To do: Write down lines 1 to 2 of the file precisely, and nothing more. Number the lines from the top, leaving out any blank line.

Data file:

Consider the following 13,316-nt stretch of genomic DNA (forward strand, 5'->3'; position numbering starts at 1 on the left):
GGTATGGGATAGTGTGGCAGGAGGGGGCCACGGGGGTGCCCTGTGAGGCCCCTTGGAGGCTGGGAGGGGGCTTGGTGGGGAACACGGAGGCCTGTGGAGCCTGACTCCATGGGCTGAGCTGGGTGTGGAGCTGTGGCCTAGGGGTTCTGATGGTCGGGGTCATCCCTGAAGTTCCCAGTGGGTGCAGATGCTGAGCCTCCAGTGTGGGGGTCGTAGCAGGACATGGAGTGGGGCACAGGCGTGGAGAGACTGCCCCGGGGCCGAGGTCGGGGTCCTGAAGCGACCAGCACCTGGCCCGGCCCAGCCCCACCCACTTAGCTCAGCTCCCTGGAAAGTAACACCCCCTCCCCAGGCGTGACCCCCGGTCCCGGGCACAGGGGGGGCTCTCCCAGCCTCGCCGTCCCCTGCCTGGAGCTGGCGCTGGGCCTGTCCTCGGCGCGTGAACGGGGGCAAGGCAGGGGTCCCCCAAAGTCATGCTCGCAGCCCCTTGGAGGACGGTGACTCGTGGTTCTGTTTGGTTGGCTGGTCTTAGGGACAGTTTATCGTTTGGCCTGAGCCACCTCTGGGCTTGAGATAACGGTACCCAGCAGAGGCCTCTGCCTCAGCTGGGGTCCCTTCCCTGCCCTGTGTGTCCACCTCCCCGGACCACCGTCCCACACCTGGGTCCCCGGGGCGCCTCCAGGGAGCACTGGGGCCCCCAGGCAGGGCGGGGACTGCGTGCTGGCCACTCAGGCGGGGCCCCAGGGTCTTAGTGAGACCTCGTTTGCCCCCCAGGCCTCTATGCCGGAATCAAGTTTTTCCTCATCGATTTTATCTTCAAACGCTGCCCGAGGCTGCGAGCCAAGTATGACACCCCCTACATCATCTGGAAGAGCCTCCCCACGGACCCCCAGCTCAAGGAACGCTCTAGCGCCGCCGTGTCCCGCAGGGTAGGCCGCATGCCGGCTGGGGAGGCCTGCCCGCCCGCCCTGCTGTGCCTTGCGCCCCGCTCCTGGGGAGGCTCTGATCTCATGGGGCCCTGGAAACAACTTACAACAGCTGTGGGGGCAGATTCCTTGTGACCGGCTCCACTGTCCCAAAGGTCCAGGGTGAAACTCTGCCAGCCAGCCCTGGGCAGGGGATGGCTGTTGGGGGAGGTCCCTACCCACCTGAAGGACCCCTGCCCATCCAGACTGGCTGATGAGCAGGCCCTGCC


Consider the following 13,316-nt stretch of genomic DNA (forward strand, 5'->3'; position numbering starts at 1 on the left):
GGTATGGGATAGTGTGGCAGGAGGGGGCCACGGGGGTGCCCTGTGAGGCCCCTTGGAGGCTGGGAGGGGGCTTGGTGGGGAACACGGAGGCCTGTGGAGCCTGACTCCATGGGCTGAGCTGGGTGTGGAGCTGTGGCCTAGGGGTTCTGATGGTCGGGGTCATCCCTGAAGTTCCCAGTGGGTGCAGATGCTGAGCCTCCAGTGTGGGGGTCGTAGCAGGACATGGAGTGGGGCACAGGCGTGGAGAGACTGCCCCGGGGCCGAGGTCGGGGTCCTGAAGCGACCAGCACCTGGCCCGGCCCAGCCCCACCCACTTAGCTCAGCTCCCTGGAAAGTAACACCCCCTCCCCAGGCGTGACCCCCGGTCCCGGGCACAGGGGGGGCTCTCCCAGCCTCGCCGTCCCCTGCCTGGAGCTGGCGCTGGGCCTGTCCTCGGCGCGTGAACGGGGGCAAGGCAGGGGTCCCCCAAAGTCATGCTCGCAGCCCCTTGGAGGACGGTGACTCGTGGTTCTGTTTGGTTGGCTGGTCTTAGGGACAGTTTATCGTTTGGCCTGAGCCACCTCTGGGCTTGAGATAACGGTACCCAGCAGAGGCCTCTGCCTCAGCTGGGGTCCCTTCCCTGCCCTGTGTGTCCACCTCCCCGGACCACCGTCCCACACCTGGGTCCCCGGGGCGCCTCCAGGGAGCACTGGGGCCCCCAGGCAGGGCGGGGACTGCGTGCTGGCCACTCAGGCGGGGCCCCAGGGTCTTAGTGAGACCTCGTTTGCCCCCCAGGCCTCTATGCCGGAATCAAGTTTTTCCTCATCGATTTTATCTTCAAACGCTGCCCGAGGCTGCGAGCCAAGTATGACACCCCCTACATCATCTGGAAGAGCCTCCCCACGGACCCCCAGCTCAAGGAACGCTCTAGCGCCGCCGTGTCCCGCAGGGTAGGCCGCATGCCGGCTGGGGAGGCCTGCCCGCCCGCCCTGCTGTGCCTTGCGCCCCGCTCCTGGGGAGGCTCTGATCTCATGGGGCCCTGGAAACAACTTACAACAGCTGTGGGGGCAGATTCCTTGTGACCGGCTCCACTGTCCCAAAGGTCCAGGGTGAAACTCTGCCAGCCAGCCCTGGGCAGGGGATGGCTGTTGGGGGAGGTCCCTACCCACCTGAAGGACCCCTGCCCATCCAGACTGGCTGATGAGCAGGCCCTGCC